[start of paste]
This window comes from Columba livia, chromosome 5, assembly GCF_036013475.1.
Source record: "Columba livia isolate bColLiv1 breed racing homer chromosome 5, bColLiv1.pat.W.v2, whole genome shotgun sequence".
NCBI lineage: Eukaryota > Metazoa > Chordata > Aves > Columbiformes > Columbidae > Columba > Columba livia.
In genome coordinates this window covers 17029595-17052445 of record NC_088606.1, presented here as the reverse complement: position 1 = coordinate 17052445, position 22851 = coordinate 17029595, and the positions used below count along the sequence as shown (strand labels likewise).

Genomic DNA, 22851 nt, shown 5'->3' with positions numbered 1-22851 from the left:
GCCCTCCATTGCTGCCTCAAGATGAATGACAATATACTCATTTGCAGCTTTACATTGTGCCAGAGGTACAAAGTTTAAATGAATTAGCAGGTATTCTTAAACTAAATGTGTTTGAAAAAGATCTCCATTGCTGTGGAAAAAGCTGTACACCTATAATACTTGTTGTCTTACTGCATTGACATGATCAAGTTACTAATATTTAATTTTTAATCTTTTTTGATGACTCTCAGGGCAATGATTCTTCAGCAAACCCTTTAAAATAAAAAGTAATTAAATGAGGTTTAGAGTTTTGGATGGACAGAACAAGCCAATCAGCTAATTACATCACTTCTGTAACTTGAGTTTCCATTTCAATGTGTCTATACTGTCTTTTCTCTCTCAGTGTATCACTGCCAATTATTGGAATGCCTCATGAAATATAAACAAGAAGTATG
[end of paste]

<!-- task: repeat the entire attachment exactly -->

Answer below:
This window comes from Columba livia, chromosome 5, assembly GCF_036013475.1.
Source record: "Columba livia isolate bColLiv1 breed racing homer chromosome 5, bColLiv1.pat.W.v2, whole genome shotgun sequence".
NCBI lineage: Eukaryota > Metazoa > Chordata > Aves > Columbiformes > Columbidae > Columba > Columba livia.
In genome coordinates this window covers 17029595-17052445 of record NC_088606.1, presented here as the reverse complement: position 1 = coordinate 17052445, position 22851 = coordinate 17029595, and the positions used below count along the sequence as shown (strand labels likewise).

Genomic DNA, 22851 nt, shown 5'->3' with positions numbered 1-22851 from the left:
GCCCTCCATTGCTGCCTCAAGATGAATGACAATATACTCATTTGCAGCTTTACATTGTGCCAGAGGTACAAAGTTTAAATGAATTAGCAGGTATTCTTAAACTAAATGTGTTTGAAAAAGATCTCCATTGCTGTGGAAAAAGCTGTACACCTATAATACTTGTTGTCTTACTGCATTGACATGATCAAGTTACTAATATTTAATTTTTAATCTTTTTTGATGACTCTCAGGGCAATGATTCTTCAGCAAACCCTTTAAAATAAAAAGTAATTAAATGAGGTTTAGAGTTTTGGATGGACAGAACAAGCCAATCAGCTAATTACATCACTTCTGTAACTTGAGTTTCCATTTCAATGTGTCTATACTGTCTTTTCTCTCTCAGTGTATCACTGCCAATTATTGGAATGCCTCATGAAATATAAACAAGAAGTATG